How do stockpiles of Italian weapons end up in repressive regimes? Our investigation traces them to Turkmenistan, Syria and Saudi Arabia
Largely closed off to the outside world, Turkmenistan is one of the world’s most repressive countries. When it comes to press freedom, only North Korea and Eritrea are rated worse. Turkmenistan’s president and his associates have total control over all aspects of public life. Yet, despite this dire record, the country is an important buyer of arms from the European Union, and Italy is its biggest trade partner by far.
We took a closer look at Italian arms deliveries to Turkmenistan and, despite a general lack of transparency, we managed to trace a range of weapons.
Our investigation did not stop at Turkmenistan. We also traced missile launchers for warships that Saudi Arabia has used in its naval blockade against Yemen as well as Italian helicopters that have opened fire on civilians in Afrin, in Syrian Kurdistan. And we honed in on the technology being used by the forces of Syria’s Bashar al Assad to amplify the impact of their tanks in southern Syria.
Our investigation into Italian arms was the first in a series scrutinizing Europe’s most active weapons exporters. It followed a successful pilot in the Netherlands, where we used open source intelligence to trace Dutch arms exports from license to deployment.
The team tasked with the Italy arms project underwent two days of training in Brescia, in northern Italy, with recognised experts who helped them create a foundation of critical knowledge and define the most pressing questions that needed to be answered.
The tools used by journalists during the investigation included the latest in open-source intelligence methods. Participants made immediate use of the new skills and tools to sift through data and scour social media for evidence of Italy’s export behaviour. Geolocation and chronolocation techniques subsequently helped us corroborate evidence of obvious or potential breaches of Italian and European regulations governing arms sales and to prove that Italian-made equipment had indeed found its way to repressive regimes. Despite incomplete documents and little transparency, we managed to trace the weapons.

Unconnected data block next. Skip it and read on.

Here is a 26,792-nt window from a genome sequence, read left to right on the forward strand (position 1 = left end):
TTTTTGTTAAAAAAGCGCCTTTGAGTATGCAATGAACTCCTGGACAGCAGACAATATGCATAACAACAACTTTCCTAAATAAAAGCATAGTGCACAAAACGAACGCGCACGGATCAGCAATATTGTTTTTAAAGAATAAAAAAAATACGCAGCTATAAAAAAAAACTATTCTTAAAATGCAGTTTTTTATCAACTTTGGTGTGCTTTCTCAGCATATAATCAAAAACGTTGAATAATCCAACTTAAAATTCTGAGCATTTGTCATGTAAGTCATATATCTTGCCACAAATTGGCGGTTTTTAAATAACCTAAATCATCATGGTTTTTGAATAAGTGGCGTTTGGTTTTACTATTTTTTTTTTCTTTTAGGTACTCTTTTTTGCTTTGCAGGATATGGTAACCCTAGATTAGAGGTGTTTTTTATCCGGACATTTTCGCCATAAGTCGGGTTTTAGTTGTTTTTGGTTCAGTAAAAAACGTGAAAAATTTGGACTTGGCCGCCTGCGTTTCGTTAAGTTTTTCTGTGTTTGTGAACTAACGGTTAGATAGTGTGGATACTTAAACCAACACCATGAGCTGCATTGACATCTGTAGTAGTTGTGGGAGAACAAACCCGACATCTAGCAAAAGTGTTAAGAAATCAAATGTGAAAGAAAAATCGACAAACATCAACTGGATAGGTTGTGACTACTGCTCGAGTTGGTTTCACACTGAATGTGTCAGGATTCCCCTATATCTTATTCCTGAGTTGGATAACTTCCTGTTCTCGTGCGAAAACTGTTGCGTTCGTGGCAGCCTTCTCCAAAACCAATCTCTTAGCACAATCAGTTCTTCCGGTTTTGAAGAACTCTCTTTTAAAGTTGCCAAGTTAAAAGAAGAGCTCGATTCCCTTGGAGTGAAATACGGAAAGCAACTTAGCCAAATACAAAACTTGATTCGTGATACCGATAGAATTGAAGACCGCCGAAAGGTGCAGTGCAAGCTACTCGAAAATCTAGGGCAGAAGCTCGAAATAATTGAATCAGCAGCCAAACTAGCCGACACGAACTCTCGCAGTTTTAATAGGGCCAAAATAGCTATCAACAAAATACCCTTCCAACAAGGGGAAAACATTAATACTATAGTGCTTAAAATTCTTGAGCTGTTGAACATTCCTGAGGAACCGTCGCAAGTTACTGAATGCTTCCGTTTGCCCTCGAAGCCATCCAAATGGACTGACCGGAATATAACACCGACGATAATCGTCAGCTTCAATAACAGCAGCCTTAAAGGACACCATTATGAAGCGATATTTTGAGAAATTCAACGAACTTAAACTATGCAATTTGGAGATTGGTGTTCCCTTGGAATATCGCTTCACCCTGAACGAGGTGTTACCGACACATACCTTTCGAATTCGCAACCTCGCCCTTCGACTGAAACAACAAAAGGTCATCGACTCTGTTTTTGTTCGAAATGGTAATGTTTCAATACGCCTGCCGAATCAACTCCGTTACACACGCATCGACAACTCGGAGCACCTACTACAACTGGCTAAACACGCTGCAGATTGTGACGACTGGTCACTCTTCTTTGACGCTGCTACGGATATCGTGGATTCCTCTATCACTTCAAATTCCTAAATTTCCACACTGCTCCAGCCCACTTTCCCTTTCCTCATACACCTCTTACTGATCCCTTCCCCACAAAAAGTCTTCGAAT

European countries are among the world’s biggest arms exporters. The top 10 largest arms exporters worldwide include six from Europe, according to the Swedish Peace Research Institute SIPRI.
Officially, EU member states like Italy do not want such weapons ending up in conflict zones or used for human rights violations. And so arms exports are subject to Italian and European laws, according to which every weapon that is exported needs a license – including a certificate declaring its end user. But are these checks and balances enough to regulate an industry where, our investigation, suggests, lax oversight and deniability prevail? It appears not.
The key challenge we faced was to determine who the real end-users of Italian arms are. One destination we focused on was Turkmenistan. One of the world’s most repressive countries is still able to maintain a healthy trade relationship with the EU, in particular for arms purchases from Italy, we found.
The EU purportedly prohibits the sale of arms to countries that suppress individual freedoms. But Turkmenistan appears to have been too irresistible a trade partner for Italy which grasped the opportunity to establish relations with the gas-rich nation.
Beyond Turkmenistan, we documented similar deals between Italy and trade partners including Syria and Saudi Arabia.
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